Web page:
Are retinoids your skin’s best friend?


Retinol and other retinoids are widely recognized as some of the best antiaging agents available – and for good reason. There is a lot of research supporting the ability of these vitamin A derivatives to reduce the signs of aging, including fine lines, wrinkles, sun damage, and loss of firmness. After use, retinoids work at the cellular level to neutralize free radicals and increase the production of collagen, elastin, and hyaluronic acid deep within the skin. They also help increase the turnover of surface skin cells, decrease the tendency for oil and dirt to clog pores, and fade dark spots and hyperpigmentation. Before reading any further, you can take a little break and take a look at casino online.

Would you like to add a retinoid to your skin care regimen? Before doing this, it is important to understand a little about the science behind retinoids. Our skin can only use the active form of vitamin A, that is retinoic acid. Therefore, the enzymes in our skin need to convert typical retinoids such as retinol into retinoic acid before we can take advantage of its benefits. In general, the milder retinoids have to go through a longer conversion process, while the stronger retinoids are quickly converted to retinoic acid. Because of this longer conversion process, mild retinoids are usually better suited for sensitive skin and retinol newbies because they cause less irritation (think redness and peeling).

With that in mind, keep scrolling for a breakdown of the most common retinoids you will come across in skin care products – from the mildest to the most effective.

  1. Bakuchiol

Bakuchiol is a plant extract that is often associated with retinoids due to its retinol-like effect but is not a true retinoid. Bakuchiol has been shown to help reduce discoloration, lines, and other signs of aging like retinol, but without irritation.

  1. Retinyl palmitate

Retinyl palmitate is one of the mildest retinoids available, making it a great choice for sensitive skin. It has been shown to be a powerful antioxidant that increases collagen production and attacks sun damage.

  1. Retinyl Propionate

Retinyl propionate is a retinoid on the mild side that according to dermatologists and skincare experts is proven to reduce the appearance of wrinkles and hyperpigmentation. It is not yet as popular in skin care as retinyl palmitate, but it can be even more effective.

  1. Retinol

Retinol (also known as pure vitamin A) is considered to be the most potent retinoid available without a prescription. It comes in concentrations ranging from 0.01% to 1%. Retinol may be less effective than prescription retinoids, but it is the gold standard for antiaging skin care products. If you are new to retinol, start with a low strength serum or cream (0.1% or less) to see how your skin reacts.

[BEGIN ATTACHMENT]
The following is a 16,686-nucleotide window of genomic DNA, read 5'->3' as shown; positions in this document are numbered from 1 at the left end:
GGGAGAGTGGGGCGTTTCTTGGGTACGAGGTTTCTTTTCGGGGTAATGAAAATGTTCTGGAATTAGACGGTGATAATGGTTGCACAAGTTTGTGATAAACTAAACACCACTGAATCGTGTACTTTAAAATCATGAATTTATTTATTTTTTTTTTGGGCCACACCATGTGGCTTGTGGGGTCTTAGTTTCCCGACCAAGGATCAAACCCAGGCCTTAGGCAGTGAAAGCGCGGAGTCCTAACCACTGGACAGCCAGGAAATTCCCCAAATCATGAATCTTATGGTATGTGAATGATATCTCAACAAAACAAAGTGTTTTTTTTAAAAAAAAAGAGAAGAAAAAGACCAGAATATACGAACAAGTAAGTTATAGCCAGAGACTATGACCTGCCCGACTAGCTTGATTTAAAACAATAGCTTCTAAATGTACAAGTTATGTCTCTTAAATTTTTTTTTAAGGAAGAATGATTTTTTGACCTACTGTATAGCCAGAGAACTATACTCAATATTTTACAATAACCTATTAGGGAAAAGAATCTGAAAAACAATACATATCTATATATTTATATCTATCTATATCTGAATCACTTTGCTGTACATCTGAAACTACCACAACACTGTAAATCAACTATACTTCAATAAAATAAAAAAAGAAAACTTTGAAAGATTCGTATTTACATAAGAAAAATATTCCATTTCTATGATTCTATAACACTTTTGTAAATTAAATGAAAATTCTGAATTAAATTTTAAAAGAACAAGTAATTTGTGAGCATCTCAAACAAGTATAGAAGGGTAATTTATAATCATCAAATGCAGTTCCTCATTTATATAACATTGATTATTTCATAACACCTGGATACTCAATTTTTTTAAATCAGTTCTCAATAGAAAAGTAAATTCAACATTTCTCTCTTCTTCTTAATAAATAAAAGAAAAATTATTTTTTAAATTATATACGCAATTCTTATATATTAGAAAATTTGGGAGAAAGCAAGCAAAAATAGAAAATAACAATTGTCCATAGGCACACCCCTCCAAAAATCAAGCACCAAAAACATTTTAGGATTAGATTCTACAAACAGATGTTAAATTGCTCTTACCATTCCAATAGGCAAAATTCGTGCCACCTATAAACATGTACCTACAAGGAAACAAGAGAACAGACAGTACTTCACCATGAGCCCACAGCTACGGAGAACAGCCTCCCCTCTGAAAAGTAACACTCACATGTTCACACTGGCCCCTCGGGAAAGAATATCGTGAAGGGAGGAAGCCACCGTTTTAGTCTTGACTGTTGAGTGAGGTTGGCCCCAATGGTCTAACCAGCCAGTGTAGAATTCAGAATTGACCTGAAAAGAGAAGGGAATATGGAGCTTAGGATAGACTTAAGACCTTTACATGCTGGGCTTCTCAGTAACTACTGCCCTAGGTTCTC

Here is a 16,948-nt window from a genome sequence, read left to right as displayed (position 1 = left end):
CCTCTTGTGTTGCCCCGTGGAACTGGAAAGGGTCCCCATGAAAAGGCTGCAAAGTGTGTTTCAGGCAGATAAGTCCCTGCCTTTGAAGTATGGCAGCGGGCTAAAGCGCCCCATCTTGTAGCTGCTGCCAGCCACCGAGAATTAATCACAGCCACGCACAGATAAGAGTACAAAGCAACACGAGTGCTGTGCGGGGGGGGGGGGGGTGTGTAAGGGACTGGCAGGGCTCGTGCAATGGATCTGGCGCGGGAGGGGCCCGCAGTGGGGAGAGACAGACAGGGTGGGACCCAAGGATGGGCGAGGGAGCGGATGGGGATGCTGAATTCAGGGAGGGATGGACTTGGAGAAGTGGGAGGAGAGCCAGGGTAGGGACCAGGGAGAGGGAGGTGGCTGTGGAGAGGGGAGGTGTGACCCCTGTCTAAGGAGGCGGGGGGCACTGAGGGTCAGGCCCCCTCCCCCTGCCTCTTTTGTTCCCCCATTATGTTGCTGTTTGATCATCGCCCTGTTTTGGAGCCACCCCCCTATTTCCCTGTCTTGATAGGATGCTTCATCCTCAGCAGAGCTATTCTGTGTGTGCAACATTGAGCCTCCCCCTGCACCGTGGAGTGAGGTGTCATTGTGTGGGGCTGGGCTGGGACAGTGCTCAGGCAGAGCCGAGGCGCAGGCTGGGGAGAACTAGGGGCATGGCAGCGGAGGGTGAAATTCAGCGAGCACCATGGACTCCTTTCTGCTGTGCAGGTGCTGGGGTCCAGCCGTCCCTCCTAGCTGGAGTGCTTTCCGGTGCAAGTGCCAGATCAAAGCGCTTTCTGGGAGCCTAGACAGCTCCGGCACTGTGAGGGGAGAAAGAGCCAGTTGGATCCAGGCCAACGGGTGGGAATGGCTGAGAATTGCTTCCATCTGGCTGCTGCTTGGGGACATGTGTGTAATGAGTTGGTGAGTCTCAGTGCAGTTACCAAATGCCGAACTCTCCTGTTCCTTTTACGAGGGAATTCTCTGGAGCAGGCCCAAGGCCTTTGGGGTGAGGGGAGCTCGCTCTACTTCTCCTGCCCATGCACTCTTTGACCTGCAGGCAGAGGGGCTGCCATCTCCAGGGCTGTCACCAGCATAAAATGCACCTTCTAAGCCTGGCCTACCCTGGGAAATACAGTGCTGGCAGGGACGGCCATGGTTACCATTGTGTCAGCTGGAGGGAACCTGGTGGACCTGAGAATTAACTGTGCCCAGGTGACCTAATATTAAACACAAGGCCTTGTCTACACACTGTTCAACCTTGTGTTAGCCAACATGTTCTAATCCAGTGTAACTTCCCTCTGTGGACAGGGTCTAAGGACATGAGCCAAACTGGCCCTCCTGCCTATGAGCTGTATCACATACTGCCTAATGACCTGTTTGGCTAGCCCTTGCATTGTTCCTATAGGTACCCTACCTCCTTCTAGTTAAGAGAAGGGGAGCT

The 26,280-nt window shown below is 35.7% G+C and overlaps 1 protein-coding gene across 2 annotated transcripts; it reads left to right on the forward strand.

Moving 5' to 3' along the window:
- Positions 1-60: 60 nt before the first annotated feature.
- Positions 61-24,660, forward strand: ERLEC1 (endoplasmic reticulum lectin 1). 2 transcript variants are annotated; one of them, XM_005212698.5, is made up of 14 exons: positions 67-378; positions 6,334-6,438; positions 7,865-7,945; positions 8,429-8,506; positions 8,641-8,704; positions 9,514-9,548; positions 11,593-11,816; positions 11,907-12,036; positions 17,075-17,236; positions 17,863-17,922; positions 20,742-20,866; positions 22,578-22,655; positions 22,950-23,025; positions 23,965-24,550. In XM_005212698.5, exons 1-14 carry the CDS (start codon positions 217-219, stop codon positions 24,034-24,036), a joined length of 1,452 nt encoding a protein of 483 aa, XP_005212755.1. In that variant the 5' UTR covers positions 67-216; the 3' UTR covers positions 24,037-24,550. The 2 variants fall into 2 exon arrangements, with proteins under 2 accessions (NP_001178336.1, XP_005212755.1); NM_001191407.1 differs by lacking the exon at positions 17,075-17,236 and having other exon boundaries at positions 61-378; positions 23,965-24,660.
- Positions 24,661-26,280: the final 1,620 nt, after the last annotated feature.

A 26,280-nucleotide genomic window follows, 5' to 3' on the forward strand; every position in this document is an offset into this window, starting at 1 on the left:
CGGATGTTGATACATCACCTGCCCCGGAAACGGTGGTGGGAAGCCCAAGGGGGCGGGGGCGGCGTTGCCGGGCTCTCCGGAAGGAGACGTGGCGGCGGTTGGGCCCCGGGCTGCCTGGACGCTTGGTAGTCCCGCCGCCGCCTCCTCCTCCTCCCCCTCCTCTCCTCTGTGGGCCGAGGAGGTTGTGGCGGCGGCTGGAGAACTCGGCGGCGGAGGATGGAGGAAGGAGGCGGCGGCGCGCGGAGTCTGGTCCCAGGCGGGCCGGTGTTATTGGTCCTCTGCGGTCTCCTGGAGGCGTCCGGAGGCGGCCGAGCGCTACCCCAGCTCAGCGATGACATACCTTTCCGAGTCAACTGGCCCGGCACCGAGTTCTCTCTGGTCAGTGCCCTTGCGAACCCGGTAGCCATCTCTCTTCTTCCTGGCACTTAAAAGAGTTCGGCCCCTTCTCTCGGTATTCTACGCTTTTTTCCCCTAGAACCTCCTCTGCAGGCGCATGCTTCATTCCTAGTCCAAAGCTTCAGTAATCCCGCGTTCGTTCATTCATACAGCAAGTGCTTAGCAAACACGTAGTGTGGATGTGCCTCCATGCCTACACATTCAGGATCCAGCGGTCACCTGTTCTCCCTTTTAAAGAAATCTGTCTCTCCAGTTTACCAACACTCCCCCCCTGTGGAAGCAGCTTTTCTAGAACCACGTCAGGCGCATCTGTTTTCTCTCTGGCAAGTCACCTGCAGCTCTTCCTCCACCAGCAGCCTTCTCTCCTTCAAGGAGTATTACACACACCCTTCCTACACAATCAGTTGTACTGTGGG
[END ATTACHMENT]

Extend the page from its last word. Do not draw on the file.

1. Retinaldehyde (also known as retinal)

Retinaldehyde (also known as retinal) is a direct precursor to retinoic acid, so it’s a step above retinol in terms of effectiveness. As with retinol, the benefits include less visible wrinkles and smoother, firmer skin. It is considered especially helpful if you suffer from acne due to its antibacterial effects.

  1. Retinyl retinoate

Retinyl retinoate is part of a new generation of retinoids that are believed to be as effective as retinol but less irritating. The scientific data is limited, but studies show the ability to smooth lines, accelerate collagen synthesis, and fight acne.

  1. Hydroxypinacolone retinoate

Hydroxypinacolone retinoate, like retinyl retinoate, is a next generation retinoid, sometimes referred to as the “gran active retinoid”. Research to date supports its ability to treat wrinkles, sun damage, and dark spots with less irritation than retinol.

  1. Adapalene (Differin)

Adapalene, also known as Differin, used to be available only by prescription, but concentrations of 0.1% are now available over the counter in the United States. It is especially effective on acne as it reduces inflammation and prevents pores from clogging.

  1. Tretinoin

Tretinoin is a prescription retinoid that is also known as Retin-A. It is pure retinoic acid, so it does not have to go through a conversion process to work on the skin. Unfortunately, it is also strong – side effects can include irritation, redness, dryness, and peeling.

  1. Tazarotene

Tazarotene is a prescription retinoid also known as Tazorac. Considered one of the strongest typical retinoids on the market, it is often prescribed for severe acne and psoriasis.

Whichever retinoid you choose, keep in mind that even the mildest can cause some irritation. If you are new to retinoids, start using them once or twice a week and gain weight slowly from there. It is best to use them at night and use broadband sun protection factor during the day, as retinoids can increase sensitivity to sunlight. As always, when in doubt – speak to your dermatologist.

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